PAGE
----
The WSSCC commissioned an independent study, which finds that disadvantaged individuals, including those with mental health and addiction issues, sex workers, and people with disabilities, lack equitable access to sanitation services.
The UN released a series of videos to promote awareness of the human right to water and sanitation.
The World Bank, with other development agencies, issued a call for city-wide inclusive sanitation.
September 2017: A Water Supply Sanitation and Collaborative Council (WSSCC) independent study has found that disadvantaged individuals, including those with mental health and addiction issues, sex workers, and people with disabilities, lack equitable access to sanitation services. In parallel, the UN has released a series of videos to promote awareness of the human right to water and sanitation, while the World Bank and other development agencies have issued a joint call for city-wide inclusive sanitation.
The WSSCC study was based on a document review and assessment of WSSCC programmes in six countries – Ethiopia, Malawi, Nepal, Nigeria, Senegal and Togo. The authors state that their assessment is the first to consider equity and inclusion issues at such a scale, although other agencies have previously addressed specific elements of equity and inclusion. Their study, titled ‘Scoping and Diagnosis of the Global Sanitation Fund’s Approach to Equality and Non-Discrimination (EQND),’ found that people with disabilities and the “ultra-poor” still face barriers to sanitation access. Some families that were pressured to build their own latrines had sold land and livestock to do so, and some had permanently lost assets as a result of policy pressure to declare certain areas open defecation-free (ODF).
The authors of the study recommend adapting programmes to ensure that the needs of disadvantaged individuals are addressed. Their study features simple adaptations that persons with disabilities have made to improve their own access to latrines, such as guide ropes, raised seating, and ramps. They also propose that monitoring, evaluation and learning (MEL) in this area will help improve equality and non-discrimination. The authors note the strong focus on universal access in the Sustainable Development Goals (SDGs), particularly in target 6.2 on sanitation. They emphasize that this can only be achieved if EQND is measured through indicators such as the extent to which women, girls, the elderly and people with disabilities indicate satisfaction with their sanitation and hygiene facilities.
Other recent research has focused on the situation in various countries. In Ecuador, a World Bank study titled, ‘Pipe(d) dreams: water supply, sanitation and hygiene progress and remaining challenges in Ecuador,’ summarizes existing research on the extent and quality of WASH services, disaggregated by income and location. The study identifies constraints on improving services to the rural population, and proposes relaxing the conditions under which investment in rural water supply and sanitation infrastructure can be made.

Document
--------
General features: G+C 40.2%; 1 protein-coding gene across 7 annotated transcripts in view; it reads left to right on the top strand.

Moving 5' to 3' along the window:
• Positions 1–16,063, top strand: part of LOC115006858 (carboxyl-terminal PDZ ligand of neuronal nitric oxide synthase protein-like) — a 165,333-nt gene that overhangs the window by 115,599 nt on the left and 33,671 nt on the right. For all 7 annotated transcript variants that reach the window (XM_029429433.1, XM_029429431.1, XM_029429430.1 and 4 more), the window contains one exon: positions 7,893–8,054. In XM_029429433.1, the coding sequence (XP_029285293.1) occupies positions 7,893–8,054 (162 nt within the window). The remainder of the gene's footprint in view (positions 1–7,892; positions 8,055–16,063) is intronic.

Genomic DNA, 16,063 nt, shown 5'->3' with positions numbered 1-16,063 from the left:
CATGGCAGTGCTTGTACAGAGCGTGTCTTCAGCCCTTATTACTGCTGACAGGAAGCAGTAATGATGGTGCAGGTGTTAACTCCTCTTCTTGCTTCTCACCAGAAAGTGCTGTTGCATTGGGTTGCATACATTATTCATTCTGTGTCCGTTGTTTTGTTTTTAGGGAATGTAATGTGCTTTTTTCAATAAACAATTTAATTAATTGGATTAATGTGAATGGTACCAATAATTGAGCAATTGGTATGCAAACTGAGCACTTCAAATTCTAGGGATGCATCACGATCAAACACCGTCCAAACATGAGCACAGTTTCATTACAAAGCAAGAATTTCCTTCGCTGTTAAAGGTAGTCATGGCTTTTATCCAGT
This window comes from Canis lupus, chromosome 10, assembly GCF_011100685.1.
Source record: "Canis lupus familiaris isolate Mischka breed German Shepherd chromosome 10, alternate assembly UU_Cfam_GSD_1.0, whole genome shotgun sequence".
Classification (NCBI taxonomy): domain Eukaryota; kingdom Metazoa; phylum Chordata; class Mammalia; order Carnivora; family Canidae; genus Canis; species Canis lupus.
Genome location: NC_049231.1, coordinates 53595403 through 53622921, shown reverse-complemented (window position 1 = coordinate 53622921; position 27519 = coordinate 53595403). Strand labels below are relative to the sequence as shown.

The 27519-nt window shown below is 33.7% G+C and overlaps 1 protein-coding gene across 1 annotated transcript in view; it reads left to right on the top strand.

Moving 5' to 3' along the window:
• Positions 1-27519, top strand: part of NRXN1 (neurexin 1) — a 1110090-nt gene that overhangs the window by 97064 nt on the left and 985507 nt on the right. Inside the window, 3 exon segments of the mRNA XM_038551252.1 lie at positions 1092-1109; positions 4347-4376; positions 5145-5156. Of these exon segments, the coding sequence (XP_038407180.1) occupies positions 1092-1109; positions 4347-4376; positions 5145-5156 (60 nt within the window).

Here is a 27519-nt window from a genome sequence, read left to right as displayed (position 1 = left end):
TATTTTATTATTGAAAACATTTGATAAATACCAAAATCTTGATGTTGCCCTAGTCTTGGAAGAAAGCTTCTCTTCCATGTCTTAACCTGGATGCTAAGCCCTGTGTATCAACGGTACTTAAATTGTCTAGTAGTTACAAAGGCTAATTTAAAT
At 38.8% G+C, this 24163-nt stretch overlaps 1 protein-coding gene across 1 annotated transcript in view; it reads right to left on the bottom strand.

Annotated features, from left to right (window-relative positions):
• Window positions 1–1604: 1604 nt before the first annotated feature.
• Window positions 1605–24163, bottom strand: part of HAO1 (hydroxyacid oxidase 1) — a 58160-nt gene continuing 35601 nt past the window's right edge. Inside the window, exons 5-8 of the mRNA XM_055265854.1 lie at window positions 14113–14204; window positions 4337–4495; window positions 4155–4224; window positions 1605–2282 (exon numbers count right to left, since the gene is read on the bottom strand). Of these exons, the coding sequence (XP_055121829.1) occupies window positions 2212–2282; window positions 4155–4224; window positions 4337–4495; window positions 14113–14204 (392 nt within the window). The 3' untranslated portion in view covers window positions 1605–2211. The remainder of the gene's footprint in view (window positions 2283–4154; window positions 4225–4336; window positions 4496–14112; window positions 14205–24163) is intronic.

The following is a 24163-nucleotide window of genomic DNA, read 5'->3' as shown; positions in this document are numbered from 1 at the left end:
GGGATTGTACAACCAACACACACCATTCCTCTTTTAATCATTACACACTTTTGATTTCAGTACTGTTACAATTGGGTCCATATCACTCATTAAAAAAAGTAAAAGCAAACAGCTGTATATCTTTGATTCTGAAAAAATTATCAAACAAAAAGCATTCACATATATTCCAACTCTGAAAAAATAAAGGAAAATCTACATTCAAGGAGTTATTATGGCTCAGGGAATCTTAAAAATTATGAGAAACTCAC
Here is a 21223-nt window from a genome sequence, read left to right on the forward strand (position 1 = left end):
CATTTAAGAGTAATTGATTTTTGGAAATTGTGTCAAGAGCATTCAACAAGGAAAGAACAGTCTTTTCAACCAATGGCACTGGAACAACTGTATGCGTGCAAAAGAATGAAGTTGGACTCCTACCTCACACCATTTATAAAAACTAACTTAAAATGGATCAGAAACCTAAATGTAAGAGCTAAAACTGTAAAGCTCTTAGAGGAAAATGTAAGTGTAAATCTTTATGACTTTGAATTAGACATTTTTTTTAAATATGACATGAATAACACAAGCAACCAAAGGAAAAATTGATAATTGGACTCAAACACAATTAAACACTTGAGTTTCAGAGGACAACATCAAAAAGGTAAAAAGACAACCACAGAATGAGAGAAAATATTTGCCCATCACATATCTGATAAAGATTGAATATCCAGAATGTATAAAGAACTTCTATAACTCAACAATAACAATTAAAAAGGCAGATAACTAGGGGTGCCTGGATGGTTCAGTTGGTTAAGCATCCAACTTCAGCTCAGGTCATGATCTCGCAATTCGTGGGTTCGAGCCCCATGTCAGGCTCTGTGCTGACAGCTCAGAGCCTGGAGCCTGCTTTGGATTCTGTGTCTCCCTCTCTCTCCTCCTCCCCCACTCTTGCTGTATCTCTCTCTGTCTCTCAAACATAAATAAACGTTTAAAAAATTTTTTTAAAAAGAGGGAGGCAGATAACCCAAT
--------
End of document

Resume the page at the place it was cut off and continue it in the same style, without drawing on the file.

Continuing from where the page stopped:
In Uzbekistan, a country where less than half the population has access to good quality drinking water, and fewer than one in five urban households receive water around the clock, the Bank is supporting the Syr Darya Water Supply Project, which provides access to safe drinking water for around 280,000 people.
The agencies call for a “radical shift in mindsets and practices” on urban sanitation.
The World Bank and other development agencies have issued a call to action toward city-wide inclusive sanitation. With the Bill & Melinda Gates Foundation, WaterAid, Plan International, Emory University and the University of Leeds, the World Bank highlights that the SDGs provide new impetus to ensure access to sustainable water and sanitation services. The agencies call for a “radical shift in mindsets and practices” on urban sanitation, noting that sanitation services must be connected to adequate treatment facilities. They call for action on four interlinked areas: prioritizing the human right to sanitation; delivering “safe management” along the whole sanitation service chain; recognizing that sanitation contributes to a thriving urban economy; and committing to working in partnership to deliver citywide inclusive sanitation.
Léo Heller, UN Special Rapporteur on the human rights to water and sanitation, has launched a series of videos explaining the integration of human rights in the Sustainable Development Goals (SDGs), the mandate attached to his role, and the nature of these rights. The four videos in the series are available in English, Spanish and Portuguese. [WSSCC Web Page on Research Study] [WSSCC Report Links] [Full Text: Scoping and Diagnosis of the Global Sanitation Fund’s Approach to Equality and Non-Discrimination] [Full Text: Pipe(d) Dreams: Water Supply, Sanitation, Hygiene Progress and Remaining Challenges in Ecuador] [World Bank Press Release on the Uzbekistan Project] [Joint Agencies’ Call to Action] [UN Web Page on Human Rights Videos]